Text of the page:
Was Nephi a real person?

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SamBee
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Re: Was Nephi a real person?

Post by SamBee » 13 Apr 2019, 04:21

Roy wrote:
08 Apr 2019, 09:20
I appreciate that this question hinges to a great degree on what we accept as evidence. I believe that the LDS church position is that without a spiritual witness there is not enough evidence to prove the historicity of the BoM with archeology and other sciences alone. For whatever reason, God positioned this book as something that would require faith. If JS was the source of the text and narrative then he got a good number of things right - but he also got enough things wrong to make it understandable for non-believers to continue not to believe. There is evidence, on both sides, but there is no proof.
There are plenty of people out there who think the Holocaust and the Moon landings never took place. I put this partly down to the fact that both are receding into history - the last Moon landing was the best part of fifty years ago (1972) - and those who were adults at the time are fast dying off.

So if things like that, which are still within living memory with very good attestation are disbelieved, then what chance something produced in the early part of the century before last?
DASH1730 "An Area Authority...[was] asked...who...would go to the Telestial kingdom. His answer: "murderers, adulterers and a lot of surprised Mormons!"'
1ST PRES 1978 "[LDS] believe...there is truth in many religions and philosophies...good and great religious leaders... have raised the spiritual, moral, and ethical awareness of their people. When we speak of The [LDS] as the only true church...it is...authorized to administer the ordinances...by Jesus Christ... we do not mean... it is the only teacher of truth."

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Rumin8
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Re: Was Nephi a real person?

Post by Rumin8 » 13 Apr 2019, 22:36

On the moon landings, I recently watched some documentaries on how the original moon landing could have been, and probably was, faked. I myself don’t believe that it was faked, but the evidence was interesting and compelling. When I brought it up to my wife, she got upset with me and said something to the effect of “why can’t people [me] just let go of the “why” and “what” and accept it as the marvel it was? Why does everything have to be “proved?” It was quite an outburst for her and it took me off guard until I realized that the things I was sharing about “truth” about the moon landings are very similar to the ideas I have been sharing during my faith crises. It was an interesting parallel, and I have tried harder since then to dwell more in the wonder (and meaning) of things, and try (somewhat unsuccessfully) to leave alone the “why” and “what.” This is easier said than done.
"Moderation in all things, especially moderation." - Ralph Waldo Emerson

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grobert93
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Re: Was Nephi a real person?

Post by grobert93 » 14 Apr 2019, 05:37

Rumin8 wrote:
13 Apr 2019, 22:36
On the moon landings, I recently watched some documentaries on how the original moon landing could have been, and probably was, faked. I myself don’t believe that it was faked, but the evidence was interesting and compelling. When I brought it up to my wife, she got upset with me and said something to the effect of “why can’t people [me] just let go of the “why” and “what” and accept it as the marvel it was? Why does everything have to be “proved?” It was quite an outburst for her and it took me off guard until I realized that the things I was sharing about “truth” about the moon landings are very similar to the ideas I have been sharing during my faith crises. It was an interesting parallel, and I have tried harder since then to dwell more in the wonder (and meaning) of things, and try (somewhat unsuccessfully) to leave alone the “why” and “what.” This is easier said than done.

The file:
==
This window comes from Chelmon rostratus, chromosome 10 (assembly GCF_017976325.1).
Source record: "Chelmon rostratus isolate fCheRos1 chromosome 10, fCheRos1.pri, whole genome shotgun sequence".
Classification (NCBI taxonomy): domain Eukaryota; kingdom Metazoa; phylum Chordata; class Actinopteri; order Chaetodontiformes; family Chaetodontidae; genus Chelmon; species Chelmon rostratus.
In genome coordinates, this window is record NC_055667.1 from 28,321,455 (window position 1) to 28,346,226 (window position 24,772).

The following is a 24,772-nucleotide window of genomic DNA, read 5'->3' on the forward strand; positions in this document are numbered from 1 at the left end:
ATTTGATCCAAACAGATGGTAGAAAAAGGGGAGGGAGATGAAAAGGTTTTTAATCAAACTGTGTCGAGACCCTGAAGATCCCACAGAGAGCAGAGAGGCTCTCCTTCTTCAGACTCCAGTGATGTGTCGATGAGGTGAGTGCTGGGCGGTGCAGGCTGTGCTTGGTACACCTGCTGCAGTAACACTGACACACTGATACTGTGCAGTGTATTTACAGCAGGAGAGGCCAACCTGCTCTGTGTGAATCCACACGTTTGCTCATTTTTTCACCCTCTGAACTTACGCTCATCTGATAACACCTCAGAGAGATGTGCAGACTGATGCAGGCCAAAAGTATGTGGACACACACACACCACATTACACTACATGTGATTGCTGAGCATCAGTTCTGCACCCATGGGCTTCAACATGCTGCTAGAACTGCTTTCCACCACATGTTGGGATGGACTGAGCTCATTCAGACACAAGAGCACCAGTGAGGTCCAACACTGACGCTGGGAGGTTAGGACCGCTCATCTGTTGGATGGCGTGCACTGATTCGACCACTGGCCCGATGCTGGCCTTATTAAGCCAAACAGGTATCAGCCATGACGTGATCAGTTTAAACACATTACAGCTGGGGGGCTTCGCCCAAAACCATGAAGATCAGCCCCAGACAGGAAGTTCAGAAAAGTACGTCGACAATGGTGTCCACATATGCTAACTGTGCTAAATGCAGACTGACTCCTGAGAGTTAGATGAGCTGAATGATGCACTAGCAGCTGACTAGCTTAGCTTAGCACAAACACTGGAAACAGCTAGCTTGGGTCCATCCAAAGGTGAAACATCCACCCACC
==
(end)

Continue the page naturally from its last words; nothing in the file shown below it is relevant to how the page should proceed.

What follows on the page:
When you put your testimony / trust in the wrong thing, and that thing proves to be something different than you thought, it can lead to shattering spirits and aggressive emotions. Missionaries teach that Joseph Smith was a true prophet and had restored the church? Gain a testimony of him as perfect. Learn later that he used rocks and a hat to translate the BOM and had under aged wives, plus violently destroyed a printing press? Lose your testimony or fight against these "truths" by arguing they are ruining your belief in his happy, well mannered self that the church and missionaries teach. Taught by missionaires and church leaders that the church has been fully restored, that is it 100% true, led directly by the Lord and all commandments are given by revelation? Then gain a testimony that tithing builds temples, the leaders are all in unity and anyone who protests the church is confused, sad or led astray. Find out that the church pays the 12 and prophet, has stock and other assets, banned blacks from the priesthood and currently struggle to accept the LGBT community? Same reaction.

My mom and sister are both this way with movies, sometimes. Growing up my dad would make fun of a movie as we'd watch it and they'd complain he's ruining it for them. Movies like harry potter he'd point out a flaw in the editing and they'd get upset that "he's reminding us the movie is fictional". While I enjoyed the educational moments, they didn't. It was interesting to see the needs different people have and how something that is helpful to one person can be harmful to another.

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dande48
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Re: Was Nephi a real person?

Post by dande48 » 14 Apr 2019, 12:47

Rumin8 wrote:
13 Apr 2019, 22:36
On the moon landings, I recently watched some documentaries on how the original moon landing could have been, and probably was, faked.
I just watched a similar documntary on Netflix, on the "Flat Eather's movement". It was interesting, and offered lots of perspectives. The conclusion I thought was particularly interesting, and I think could apply to anyone who sees things differently than we do. In essence, they said that flat earther's aren't stupid or irrational. On the contrary, some of them are very smart. One of the physicists on there said something to the effect of, "It's not about intelligence. It's about mis-education." He goes on to say that we shouldn't look down on those who believe differently, even with something as far-fetched as "flat earth". That just causes them to double-down. Instead we should see them as normal, rational people who have, through their experience, arrived at a different conclusion.